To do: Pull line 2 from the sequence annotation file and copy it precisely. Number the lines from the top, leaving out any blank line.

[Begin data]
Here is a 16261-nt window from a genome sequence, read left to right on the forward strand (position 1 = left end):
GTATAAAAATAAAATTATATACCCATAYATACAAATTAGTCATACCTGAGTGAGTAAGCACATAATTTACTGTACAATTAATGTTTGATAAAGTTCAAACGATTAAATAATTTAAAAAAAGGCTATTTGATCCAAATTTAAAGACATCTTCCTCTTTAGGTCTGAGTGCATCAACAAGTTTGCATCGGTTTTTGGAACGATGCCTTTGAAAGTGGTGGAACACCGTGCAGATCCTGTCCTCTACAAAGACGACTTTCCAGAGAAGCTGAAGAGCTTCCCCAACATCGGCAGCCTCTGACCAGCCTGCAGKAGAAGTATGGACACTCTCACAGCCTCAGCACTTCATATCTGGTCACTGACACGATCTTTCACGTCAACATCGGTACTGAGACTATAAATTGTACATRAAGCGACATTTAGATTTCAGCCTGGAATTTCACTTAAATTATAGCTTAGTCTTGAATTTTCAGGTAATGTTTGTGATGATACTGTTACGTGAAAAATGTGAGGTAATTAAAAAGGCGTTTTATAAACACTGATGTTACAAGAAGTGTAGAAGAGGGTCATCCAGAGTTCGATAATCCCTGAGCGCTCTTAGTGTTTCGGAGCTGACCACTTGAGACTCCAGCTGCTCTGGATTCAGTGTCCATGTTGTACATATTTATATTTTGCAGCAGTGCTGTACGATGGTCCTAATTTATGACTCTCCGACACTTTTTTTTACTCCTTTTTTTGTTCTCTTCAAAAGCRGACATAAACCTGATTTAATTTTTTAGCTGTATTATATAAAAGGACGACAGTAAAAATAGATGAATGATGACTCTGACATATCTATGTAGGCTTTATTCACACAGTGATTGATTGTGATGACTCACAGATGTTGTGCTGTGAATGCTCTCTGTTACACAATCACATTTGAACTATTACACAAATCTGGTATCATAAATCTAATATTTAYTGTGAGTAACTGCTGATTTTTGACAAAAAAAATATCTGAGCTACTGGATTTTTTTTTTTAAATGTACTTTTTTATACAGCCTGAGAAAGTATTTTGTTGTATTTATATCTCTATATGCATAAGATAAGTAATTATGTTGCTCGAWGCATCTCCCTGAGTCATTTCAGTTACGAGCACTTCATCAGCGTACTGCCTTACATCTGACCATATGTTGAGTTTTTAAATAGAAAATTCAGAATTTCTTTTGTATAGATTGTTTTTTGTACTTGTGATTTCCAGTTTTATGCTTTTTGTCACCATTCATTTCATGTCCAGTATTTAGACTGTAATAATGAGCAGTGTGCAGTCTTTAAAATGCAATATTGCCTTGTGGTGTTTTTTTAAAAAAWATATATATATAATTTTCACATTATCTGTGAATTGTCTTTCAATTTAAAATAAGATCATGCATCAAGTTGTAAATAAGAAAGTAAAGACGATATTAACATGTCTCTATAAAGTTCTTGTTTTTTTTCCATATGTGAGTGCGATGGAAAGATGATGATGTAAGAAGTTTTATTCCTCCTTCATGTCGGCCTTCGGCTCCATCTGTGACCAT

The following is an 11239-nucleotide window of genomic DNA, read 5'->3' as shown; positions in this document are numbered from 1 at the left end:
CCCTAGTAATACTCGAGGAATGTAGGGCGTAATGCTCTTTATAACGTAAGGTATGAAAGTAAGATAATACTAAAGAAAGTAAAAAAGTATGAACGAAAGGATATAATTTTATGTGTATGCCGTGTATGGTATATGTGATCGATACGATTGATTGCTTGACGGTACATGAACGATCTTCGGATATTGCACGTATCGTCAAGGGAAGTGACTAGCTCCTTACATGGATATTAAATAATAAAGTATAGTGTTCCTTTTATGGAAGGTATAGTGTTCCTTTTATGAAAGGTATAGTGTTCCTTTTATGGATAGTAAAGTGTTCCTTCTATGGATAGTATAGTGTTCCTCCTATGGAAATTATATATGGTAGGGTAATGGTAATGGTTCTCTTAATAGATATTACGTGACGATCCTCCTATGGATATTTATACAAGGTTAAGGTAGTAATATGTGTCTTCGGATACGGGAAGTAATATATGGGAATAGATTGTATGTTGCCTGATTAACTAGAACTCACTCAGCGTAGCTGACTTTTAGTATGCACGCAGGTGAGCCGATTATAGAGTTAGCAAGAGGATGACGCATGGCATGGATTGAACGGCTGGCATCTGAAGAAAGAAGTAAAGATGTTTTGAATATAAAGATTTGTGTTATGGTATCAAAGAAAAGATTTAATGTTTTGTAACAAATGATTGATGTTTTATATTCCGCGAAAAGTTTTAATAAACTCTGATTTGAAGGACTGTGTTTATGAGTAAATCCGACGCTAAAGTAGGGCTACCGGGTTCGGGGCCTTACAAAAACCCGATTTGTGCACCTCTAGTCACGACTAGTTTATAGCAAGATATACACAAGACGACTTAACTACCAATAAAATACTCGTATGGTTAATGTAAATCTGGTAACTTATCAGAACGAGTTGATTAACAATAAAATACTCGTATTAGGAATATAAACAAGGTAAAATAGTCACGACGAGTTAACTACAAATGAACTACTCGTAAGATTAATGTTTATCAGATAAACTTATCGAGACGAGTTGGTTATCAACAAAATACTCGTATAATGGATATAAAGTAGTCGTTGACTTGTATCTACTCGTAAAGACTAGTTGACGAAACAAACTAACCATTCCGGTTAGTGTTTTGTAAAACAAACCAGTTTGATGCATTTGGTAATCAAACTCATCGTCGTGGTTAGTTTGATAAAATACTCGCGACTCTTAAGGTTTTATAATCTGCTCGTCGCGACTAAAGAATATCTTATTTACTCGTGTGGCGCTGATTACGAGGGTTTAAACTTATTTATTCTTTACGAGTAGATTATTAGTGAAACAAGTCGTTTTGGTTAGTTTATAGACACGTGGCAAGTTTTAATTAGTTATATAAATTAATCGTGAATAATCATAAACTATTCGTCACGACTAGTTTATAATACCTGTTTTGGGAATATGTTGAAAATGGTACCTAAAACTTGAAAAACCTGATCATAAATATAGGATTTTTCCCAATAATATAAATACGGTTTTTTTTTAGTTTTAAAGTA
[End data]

GTATAAAAATAAAATTATATACCCATAYATACAAATTAGTCATACCTGAGTGAGTAAGCACATAATTTACTGTACAATTAATGTTTGATAAAGTTCAAACGATTAAATAATTTAAAAAAAGGCTATTTGATCCAAATTTAAAGACATCTTCCTCTTTAGGTCTGAGTGCATCAACAAGTTTGCATCGGTTTTTGGAACGATGCCTTTGAAAGTGGTGGAACACCGTGCAGATCCTGTCCTCTACAAAGACGACTTTCCAGAGAAGCTGAAGAGCTTCCCCAACATCGGCAGCCTCTGACCAGCCTGCAGKAGAAGTATGGACACTCTCACAGCCTCAGCACTTCATATCTGGTCACTGACACGATCTTTCACGTCAACATCGGTACTGAGACTATAAATTGTACATRAAGCGACATTTAGATTTCAGCCTGGAATTTCACTTAAATTATAGCTTAGTCTTGAATTTTCAGGTAATGTTTGTGATGATACTGTTACGTGAAAAATGTGAGGTAATTAAAAAGGCGTTTTATAAACACTGATGTTACAAGAAGTGTAGAAGAGGGTCATCCAGAGTTCGATAATCCCTGAGCGCTCTTAGTGTTTCGGAGCTGACCACTTGAGACTCCAGCTGCTCTGGATTCAGTGTCCATGTTGTACATATTTATATTTTGCAGCAGTGCTGTACGATGGTCCTAATTTATGACTCTCCGACACTTTTTTTTACTCCTTTTTTTGTTCTCTTCAAAAGCRGACATAAACCTGATTTAATTTTTTAGCTGTATTATATAAAAGGACGACAGTAAAAATAGATGAATGATGACTCTGACATATCTATGTAGGCTTTATTCACACAGTGATTGATTGTGATGACTCACAGATGTTGTGCTGTGAATGCTCTCTGTTACACAATCACATTTGAACTATTACACAAATCTGGTATCATAAATCTAATATTTAYTGTGAGTAACTGCTGATTTTTGACAAAAAAAATATCTGAGCTACTGGATTTTTTTTTTTAAATGTACTTTTTTATACAGCCTGAGAAAGTATTTTGTTGTATTTATATCTCTATATGCATAAGATAAGTAATTATGTTGCTCGAWGCATCTCCCTGAGTCATTTCAGTTACGAGCACTTCATCAGCGTACTGCCTTACATCTGACCATATGTTGAGTTTTTAAATAGAAAATTCAGAATTTCTTTTGTATAGATTGTTTTTTGTACTTGTGATTTCCAGTTTTATGCTTTTTGTCACCATTCATTTCATGTCCAGTATTTAGACTGTAATAATGAGCAGTGTGCAGTCTTTAAAATGCAATATTGCCTTGTGGTGTTTTTTTAAAAAAWATATATATATAATTTTCACATTATCTGTGAATTGTCTTTCAATTTAAAATAAGATCATGCATCAAGTTGTAAATAAGAAAGTAAAGACGATATTAACATGTCTCTATAAAGTTCTTGTTTTTTTTCCATATGTGAGTGCGATGGAAAGATGATGATGTAAGAAGTTTTATTCCTCCTTCATGTCGGCCTTCGGCTCCATCTGTGACCAT